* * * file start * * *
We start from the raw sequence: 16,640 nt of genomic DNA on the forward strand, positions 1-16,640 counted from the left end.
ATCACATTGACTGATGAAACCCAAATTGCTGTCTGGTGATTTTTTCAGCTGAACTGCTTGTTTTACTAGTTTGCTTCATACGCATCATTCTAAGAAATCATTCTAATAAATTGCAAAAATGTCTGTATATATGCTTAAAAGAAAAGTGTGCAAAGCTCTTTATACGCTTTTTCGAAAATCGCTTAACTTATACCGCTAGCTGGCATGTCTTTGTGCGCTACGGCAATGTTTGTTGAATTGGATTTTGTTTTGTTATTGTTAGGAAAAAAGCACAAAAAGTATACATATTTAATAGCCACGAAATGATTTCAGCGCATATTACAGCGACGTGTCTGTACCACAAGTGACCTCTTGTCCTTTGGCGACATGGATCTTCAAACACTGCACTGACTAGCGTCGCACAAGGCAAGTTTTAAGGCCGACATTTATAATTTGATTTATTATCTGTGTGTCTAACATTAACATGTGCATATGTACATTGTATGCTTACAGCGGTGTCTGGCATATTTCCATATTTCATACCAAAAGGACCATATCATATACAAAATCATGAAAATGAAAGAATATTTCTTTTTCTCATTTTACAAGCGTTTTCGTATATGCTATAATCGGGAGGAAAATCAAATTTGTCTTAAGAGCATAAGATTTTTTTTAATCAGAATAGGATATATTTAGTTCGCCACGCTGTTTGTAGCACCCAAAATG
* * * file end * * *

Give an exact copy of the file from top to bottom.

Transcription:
We start from the raw sequence: 16,640 nt of genomic DNA on the forward strand, positions 1-16,640 counted from the left end.
ATCACATTGACTGATGAAACCCAAATTGCTGTCTGGTGATTTTTTCAGCTGAACTGCTTGTTTTACTAGTTTGCTTCATACGCATCATTCTAAGAAATCATTCTAATAAATTGCAAAAATGTCTGTATATATGCTTAAAAGAAAAGTGTGCAAAGCTCTTTATACGCTTTTTCGAAAATCGCTTAACTTATACCGCTAGCTGGCATGTCTTTGTGCGCTACGGCAATGTTTGTTGAATTGGATTTTGTTTTGTTATTGTTAGGAAAAAAGCACAAAAAGTATACATATTTAATAGCCACGAAATGATTTCAGCGCATATTACAGCGACGTGTCTGTACCACAAGTGACCTCTTGTCCTTTGGCGACATGGATCTTCAAACACTGCACTGACTAGCGTCGCACAAGGCAAGTTTTAAGGCCGACATTTATAATTTGATTTATTATCTGTGTGTCTAACATTAACATGTGCATATGTACATTGTATGCTTACAGCGGTGTCTGGCATATTTCCATATTTCATACCAAAAGGACCATATCATATACAAAATCATGAAAATGAAAGAATATTTCTTTTTCTCATTTTACAAGCGTTTTCGTATATGCTATAATCGGGAGGAAAATCAAATTTGTCTTAAGAGCATAAGATTTTTTTTAATCAGAATAGGATATATTTAGTTCGCCACGCTGTTTGTAGCACCCAAAATG